Uproar in Indonesia over burning of hardline Islamist group's flag threatens to boil over

Activists holding a rally protesting the burning of a flag of hardline group Hizbut Tahrir Indonesia, in Banda Aceh, Indonesia, on Oct 25, 2018. PHOTO: EPA-EFE

JAKARTA (JAKARTA POST/ASIA NEWS NETWORK) - The uproar over the burning of the flag of a hardline Islamist group by members of Indonesia's largest Muslim organisation threatened to boil over as thousands of conservative Muslims demanded that those responsible be taken to task.

In the two-minute clip that went viral last week, people wearing uniforms of a civilian security unit under Banser, the youth wing of Indonesia's largest Muslim organisation, Nahdlatul Ulama (NU), are seen setting ablaze a black flag bearing the Islamic shahada text of Hizbut Tahrir Indonesia (HTI).

HTI is a banned Islamist group that calls for the establishment of a caliphate ruled by syariah law. Shahada is an Islamic creed and the declaration of the belief that Allah is the one and only God and that Prophet Muhammad is God's messenger.

In the video, dozens of other people in the same uniform are seen watching over the burning. When the fire engulfs the flag, members start singing the Banser marching song.

The incident occurred during a National Santri Day rally in Garut, West Java, last Monday. The Banser members had seized the flag after it was raised by a man.

Indonesian netizens were outraged by the video, saying the flag-burning was a blasphemous act.

Islamic groups took to the streets last Friday (Oct 26), calling the government and law enforcers to take legal action against the Banser members who burned the flag.

The protesters, who staged a rally in front of the office of Coordinating Political, Legal and Security Affairs Minister Wiranto, carried the black and white flag and chanted the Islamic creed, while decrying the burning, calling it unacceptable and an insult to all Muslims.

Mr Yusuf Martak, the chairman of the National Movement to Safeguard Fatwas (GNPF), which participated in the protest, said before the crowd of protesters that Banser's action had divided the Muslim community.

"If the government doesn't want to appear as anti-Islam or doesn't take sides with ulemas, please prove that (the flag-burning) was wrong and cannot be tolerated," Mr Yusuf said last Friday.

In the past few days, Muslim groups and Islamic authorities, including the Indonesian Ulema Council (MUI), have criticised Banser for the incident.

Banser has refused to apologise for the incident on the grounds that the flag belonged to the outlawed HTI, but the flag burners themselves did apologise, saying the incident was spontaneous and did not reflect their organisation's views.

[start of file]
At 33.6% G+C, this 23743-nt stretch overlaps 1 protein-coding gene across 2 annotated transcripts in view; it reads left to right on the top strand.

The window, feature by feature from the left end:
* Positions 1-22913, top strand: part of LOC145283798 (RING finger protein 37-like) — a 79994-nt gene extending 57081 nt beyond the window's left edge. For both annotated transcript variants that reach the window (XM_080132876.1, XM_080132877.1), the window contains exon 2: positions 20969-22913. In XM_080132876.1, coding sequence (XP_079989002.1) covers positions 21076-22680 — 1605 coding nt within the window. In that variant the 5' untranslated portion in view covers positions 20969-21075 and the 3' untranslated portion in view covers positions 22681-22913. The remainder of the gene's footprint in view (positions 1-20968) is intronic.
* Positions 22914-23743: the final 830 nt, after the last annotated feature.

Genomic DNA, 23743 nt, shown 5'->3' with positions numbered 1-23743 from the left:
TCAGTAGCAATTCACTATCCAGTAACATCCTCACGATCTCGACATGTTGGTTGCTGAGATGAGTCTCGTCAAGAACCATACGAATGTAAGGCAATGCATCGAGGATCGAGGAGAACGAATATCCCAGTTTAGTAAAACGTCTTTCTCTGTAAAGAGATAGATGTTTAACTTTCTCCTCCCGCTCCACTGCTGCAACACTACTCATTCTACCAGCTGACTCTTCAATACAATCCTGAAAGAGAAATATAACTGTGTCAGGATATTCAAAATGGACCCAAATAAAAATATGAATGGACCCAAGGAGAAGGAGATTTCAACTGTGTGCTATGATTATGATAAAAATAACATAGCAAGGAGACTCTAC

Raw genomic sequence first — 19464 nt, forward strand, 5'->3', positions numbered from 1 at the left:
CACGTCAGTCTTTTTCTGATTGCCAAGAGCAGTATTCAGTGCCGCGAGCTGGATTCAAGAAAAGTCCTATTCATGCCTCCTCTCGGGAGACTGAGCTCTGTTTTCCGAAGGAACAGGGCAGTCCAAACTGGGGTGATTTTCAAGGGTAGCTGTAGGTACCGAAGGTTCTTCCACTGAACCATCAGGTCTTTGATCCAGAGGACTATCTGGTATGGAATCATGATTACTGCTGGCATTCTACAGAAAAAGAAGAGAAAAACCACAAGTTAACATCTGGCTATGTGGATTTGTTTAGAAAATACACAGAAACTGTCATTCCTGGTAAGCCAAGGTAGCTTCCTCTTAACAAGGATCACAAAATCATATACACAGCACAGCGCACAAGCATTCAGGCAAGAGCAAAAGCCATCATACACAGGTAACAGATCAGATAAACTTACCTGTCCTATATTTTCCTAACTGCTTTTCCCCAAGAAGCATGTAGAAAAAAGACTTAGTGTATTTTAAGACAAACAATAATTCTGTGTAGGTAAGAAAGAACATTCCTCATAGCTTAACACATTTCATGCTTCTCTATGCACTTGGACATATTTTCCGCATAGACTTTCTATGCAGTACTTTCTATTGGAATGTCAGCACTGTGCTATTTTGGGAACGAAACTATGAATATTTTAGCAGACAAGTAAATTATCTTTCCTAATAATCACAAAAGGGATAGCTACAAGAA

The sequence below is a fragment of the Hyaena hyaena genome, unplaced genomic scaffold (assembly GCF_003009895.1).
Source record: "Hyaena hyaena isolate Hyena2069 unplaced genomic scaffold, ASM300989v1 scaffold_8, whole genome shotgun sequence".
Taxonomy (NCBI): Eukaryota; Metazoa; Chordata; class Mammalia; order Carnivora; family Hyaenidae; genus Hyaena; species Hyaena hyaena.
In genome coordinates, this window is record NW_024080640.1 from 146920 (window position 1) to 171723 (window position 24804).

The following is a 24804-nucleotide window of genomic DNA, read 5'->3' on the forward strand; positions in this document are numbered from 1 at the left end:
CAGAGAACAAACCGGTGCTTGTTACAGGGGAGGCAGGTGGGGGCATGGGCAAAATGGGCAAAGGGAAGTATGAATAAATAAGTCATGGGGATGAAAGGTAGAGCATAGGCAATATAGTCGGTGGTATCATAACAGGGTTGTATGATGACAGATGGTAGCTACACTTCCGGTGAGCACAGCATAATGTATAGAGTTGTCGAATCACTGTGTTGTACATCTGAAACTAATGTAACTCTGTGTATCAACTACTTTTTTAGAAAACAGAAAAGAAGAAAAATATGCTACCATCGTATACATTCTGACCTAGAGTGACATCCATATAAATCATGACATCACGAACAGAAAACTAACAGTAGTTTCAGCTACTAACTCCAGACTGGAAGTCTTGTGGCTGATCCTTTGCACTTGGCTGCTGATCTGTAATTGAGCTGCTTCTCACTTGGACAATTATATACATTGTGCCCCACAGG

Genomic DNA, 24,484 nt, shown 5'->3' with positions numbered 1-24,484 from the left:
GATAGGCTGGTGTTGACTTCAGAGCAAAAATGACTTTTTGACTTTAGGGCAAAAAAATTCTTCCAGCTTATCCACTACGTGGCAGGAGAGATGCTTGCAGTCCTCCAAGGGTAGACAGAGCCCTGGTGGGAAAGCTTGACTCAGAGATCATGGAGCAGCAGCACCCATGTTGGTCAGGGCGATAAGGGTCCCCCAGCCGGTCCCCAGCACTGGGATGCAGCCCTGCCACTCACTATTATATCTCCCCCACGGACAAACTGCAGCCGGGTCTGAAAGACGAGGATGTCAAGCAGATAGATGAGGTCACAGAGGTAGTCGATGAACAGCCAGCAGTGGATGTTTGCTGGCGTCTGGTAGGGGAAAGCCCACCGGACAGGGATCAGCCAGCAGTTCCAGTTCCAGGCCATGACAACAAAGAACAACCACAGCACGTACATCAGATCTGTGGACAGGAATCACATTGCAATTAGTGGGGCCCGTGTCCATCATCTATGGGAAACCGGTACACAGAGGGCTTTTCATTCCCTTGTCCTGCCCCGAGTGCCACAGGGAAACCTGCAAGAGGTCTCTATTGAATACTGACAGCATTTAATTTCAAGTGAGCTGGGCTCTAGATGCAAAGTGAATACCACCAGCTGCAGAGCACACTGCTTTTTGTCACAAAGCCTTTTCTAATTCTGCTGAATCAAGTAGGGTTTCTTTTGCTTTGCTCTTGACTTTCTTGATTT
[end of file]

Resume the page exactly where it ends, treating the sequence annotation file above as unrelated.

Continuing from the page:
The police questioned the three Banser members but have released them. The man who raised the HTI flag, Uus Sukmana, faces a possible sentence of three weeks in jail for disrupting a public gathering, according to Article 174 of the Criminal Code.

Mr Muchsin Alatas, an executive with the hardline Islam Defenders Front (FPI), demanded that the chairman of NU's youth wing, Mr Yaqut Cholil Qoumas, be prosecuted for the flag-burning incident. He also demanded that Mr Wiranto arrange a meeting among NU chairman Said Aqil Siradj, Mr Yaqut and Banser executives.

Mr Yusuf and Mr Muchsin, along with five other protesters, were received by Mr Wiranto's secretary, Lieutenant-General Agus Surya Bakti. Mr Wiranto was in Palu, Central Sulawesi, to discuss post-earthquake reconstruction with local administrations.

After the meeting,Lt-Gen Agus and the delegation representing the protesters addressed the crowd together. However, the participants of the rally expressed disappointment over Mr Wiranto's absence.

Thousands of Muslim groups from Surakarta, Central Java, also held a protest in Klaten, condemning the incident while carrying tauhid flags as they marched to the Klaten Police headquarters. They urged the police to punish the perpetrators.

The incident has sparked fears of sectarian strife in the country ahead of the 2019 presidential election.

Mr Hasanuddin Ali, a political analyst from the Alvara Research Centre, said the government had learnt a lesson from the blasphemy case which felled former Jakarta governor Basuki "Ahok" Tjahaja Purnama. Ahok was convicted of blasphemy followed a string of sectarian rallies that contributed to a divisive Jakarta gubernatorial election in 2017.

Although officials had acted swiftly to prevent the flag-burning incident from spiralling into a major security issue, the government still needed to intensify communications with the different groups that demanded prosecution, he said.

Concerns over hostility against Banser and Ansor had resulted in the cancellation of the groups' mass gathering of around 100,000 people in Yogyakarta last Friday.

Ansor secretary-general Abdul Rochman cited security reasons for the cancellation, saying that the group was concerned about unwanted brawls breaking out if the gathering had gone ahead.

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